Forget endless rebuilds, bespoking, and maintenance of your CMS and publishing architectures. Target your tech energy on the things which bring concrete returns.
If you work in a business reliant on content to drive revenue or growth, you know how critical Content Management System (CMS) tools are to accelerate your plans – or how bad CMS can stop your growth in its tracks.
It's no exaggeration that a bad CMS can be one of the most damaging parts of your technical estate: a cold dead hand on the prospect of new ideas ever seeing the light of day, and a blight on output and morale. Bad content management squanders money and opportunity.
This is easy to understand given the wide remit modern headless or monolithic CMS have set themselves: to be the core component at the centre of a spider's web of vital tasks in industries with wildly differing needs.
Consequently the standard implementation model is to acquire a generic base CMS toolset and set about building the actual toolset needed to suit the business – with all the difficulties that brings. You are now in the world of extremely specialised software development.
For content businesses, Content Management and Delivery Systems are not optional extras you opt to take or leave. They sit at the heart of everything. You need a content creation and storage hub. You need a reliable system of record. You need a system deciding where content appears, how it gets gets turned into revenue, and connects with the other important tools you might use - analytics, paywalls, identity, syndication, affiliates, A/B testing, CRM, marketing, newsletters and much more.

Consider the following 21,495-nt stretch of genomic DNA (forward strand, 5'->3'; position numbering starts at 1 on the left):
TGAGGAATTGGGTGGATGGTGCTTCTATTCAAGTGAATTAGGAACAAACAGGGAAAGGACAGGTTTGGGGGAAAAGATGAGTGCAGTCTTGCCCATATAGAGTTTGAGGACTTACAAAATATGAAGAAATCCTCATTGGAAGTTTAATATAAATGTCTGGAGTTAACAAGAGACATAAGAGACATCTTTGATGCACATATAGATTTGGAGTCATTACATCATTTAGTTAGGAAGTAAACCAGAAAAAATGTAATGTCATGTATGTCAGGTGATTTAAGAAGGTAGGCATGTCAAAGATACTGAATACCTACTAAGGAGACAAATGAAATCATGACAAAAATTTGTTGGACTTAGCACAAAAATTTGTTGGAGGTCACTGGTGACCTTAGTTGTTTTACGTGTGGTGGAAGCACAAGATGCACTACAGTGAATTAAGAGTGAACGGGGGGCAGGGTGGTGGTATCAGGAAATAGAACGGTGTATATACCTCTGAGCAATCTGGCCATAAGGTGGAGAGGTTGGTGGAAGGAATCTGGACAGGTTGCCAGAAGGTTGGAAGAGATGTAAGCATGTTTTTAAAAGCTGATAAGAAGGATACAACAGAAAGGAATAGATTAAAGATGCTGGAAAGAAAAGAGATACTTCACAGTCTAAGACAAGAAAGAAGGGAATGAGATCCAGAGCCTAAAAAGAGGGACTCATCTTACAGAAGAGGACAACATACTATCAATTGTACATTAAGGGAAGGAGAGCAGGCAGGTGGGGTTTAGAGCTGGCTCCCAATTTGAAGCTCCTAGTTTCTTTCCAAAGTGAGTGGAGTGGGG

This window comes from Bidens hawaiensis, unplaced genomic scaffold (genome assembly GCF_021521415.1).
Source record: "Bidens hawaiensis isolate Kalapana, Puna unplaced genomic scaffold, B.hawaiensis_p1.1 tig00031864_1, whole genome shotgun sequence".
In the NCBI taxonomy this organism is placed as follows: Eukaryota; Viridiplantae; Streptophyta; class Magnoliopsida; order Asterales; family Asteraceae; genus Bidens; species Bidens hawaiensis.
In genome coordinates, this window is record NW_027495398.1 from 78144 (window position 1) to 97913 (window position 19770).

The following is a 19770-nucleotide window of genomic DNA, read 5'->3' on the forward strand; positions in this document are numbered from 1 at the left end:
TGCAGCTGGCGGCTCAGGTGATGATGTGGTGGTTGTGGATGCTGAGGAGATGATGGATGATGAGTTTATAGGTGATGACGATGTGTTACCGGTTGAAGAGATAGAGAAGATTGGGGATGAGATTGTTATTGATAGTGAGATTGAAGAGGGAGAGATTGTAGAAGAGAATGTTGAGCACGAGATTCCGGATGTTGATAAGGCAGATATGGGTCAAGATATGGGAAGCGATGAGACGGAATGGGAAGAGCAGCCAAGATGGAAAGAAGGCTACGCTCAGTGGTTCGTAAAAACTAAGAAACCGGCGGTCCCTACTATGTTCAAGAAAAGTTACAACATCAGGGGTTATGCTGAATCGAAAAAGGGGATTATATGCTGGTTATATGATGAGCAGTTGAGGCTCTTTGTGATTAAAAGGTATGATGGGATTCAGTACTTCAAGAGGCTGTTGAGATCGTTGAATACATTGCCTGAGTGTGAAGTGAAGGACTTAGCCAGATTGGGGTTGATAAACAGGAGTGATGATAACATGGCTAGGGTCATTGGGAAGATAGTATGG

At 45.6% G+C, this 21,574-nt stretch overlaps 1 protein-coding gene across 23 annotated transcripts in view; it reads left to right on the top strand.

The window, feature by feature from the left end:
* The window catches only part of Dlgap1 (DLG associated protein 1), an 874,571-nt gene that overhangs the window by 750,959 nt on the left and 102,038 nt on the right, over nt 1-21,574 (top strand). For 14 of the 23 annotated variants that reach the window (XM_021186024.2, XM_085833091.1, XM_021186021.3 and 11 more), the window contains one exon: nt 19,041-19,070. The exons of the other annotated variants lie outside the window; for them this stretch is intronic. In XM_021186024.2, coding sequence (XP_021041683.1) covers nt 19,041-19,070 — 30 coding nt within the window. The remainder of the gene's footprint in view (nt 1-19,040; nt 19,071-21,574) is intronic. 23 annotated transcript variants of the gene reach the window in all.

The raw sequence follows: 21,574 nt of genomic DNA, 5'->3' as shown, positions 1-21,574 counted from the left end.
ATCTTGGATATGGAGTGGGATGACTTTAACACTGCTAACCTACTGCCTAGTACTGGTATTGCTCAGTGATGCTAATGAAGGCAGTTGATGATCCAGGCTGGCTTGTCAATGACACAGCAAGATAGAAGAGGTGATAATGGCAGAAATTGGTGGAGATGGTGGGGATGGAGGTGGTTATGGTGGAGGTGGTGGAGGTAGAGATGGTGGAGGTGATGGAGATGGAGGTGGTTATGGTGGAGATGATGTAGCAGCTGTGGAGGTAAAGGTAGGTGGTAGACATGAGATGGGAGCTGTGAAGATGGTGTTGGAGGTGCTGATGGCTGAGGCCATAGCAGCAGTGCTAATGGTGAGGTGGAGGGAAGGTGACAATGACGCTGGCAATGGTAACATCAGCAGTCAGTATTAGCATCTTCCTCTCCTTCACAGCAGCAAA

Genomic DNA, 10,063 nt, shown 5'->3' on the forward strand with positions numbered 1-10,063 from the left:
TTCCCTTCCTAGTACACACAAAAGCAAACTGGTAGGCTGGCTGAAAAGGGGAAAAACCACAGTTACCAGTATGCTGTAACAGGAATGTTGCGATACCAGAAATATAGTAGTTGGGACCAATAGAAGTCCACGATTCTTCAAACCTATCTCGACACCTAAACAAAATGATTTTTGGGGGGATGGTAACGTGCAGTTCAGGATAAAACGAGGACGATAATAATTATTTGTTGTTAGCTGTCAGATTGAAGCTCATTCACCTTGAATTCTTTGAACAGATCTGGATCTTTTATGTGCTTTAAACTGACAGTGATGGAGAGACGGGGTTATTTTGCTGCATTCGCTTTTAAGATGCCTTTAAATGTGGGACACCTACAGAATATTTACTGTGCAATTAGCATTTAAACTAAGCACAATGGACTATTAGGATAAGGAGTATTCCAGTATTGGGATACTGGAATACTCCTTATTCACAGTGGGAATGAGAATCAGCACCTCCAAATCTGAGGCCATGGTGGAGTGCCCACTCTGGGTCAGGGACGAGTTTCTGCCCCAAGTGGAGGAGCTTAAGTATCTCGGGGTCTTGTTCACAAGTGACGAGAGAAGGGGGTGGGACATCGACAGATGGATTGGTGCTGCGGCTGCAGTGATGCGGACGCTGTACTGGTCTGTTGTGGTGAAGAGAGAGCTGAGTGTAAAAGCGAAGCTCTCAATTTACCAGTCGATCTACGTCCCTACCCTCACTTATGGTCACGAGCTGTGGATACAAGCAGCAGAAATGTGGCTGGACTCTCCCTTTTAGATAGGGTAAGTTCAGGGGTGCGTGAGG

If those complexities are not enough, a CMS for a professional content operation should be an efficient office and workspace for the most important members of the content/revenue equation: the content teams which use them. In a modern newsroom, editorial staff spend more time in the CMS than any other system. Bad workflows here slow all those users and become a bottleneck on your product. For publishers, content is the product.
You can see the pressure on technical leaders to pick the right base CMS and turn it into the right tool for the job . Often it is such a foregone conclusion that a company will have to create its own CMS, that the choice of origin system is almost irrelevant - it will all have to be so heavily modified anyway. But in choosing to go in that direction, what you are really signing up for is less a particular piece of software and more a commitment to handcraft and bespoke your key software for years to come.
When you bear all the above in mind, it's easy to see why even the "simplest" projects can spiral from simple to complex and cheap to expensive, and create conflict.
Here's how it can go: a 'small' front-end request needs a small chunk of website or app development, which then requires a more substantial chunk of CMS development... which then demands a business analysis, a development and test programme, and soon enough a proper budget conversation.
Additionally, those changes may introduce unexpected issues for the content team - often consulted last or not at all. Unintentionally, that small front-end change has now added a layer of complexity into the content production workflow that impacts turnaround times and CMS user experience.
Problems can derive from user needs too: editorial submit a change request to make their life easier - an innocent-sounding request for a button, perhaps - and there is no insight into how the button might impact the CDN or the front-end application until well into the project and it becomes an issue elsewhere. Perhaps the button needs to call on information from an external source and now your tech team is being asked to integrate another platform into your CMS, with whatever risk that brings.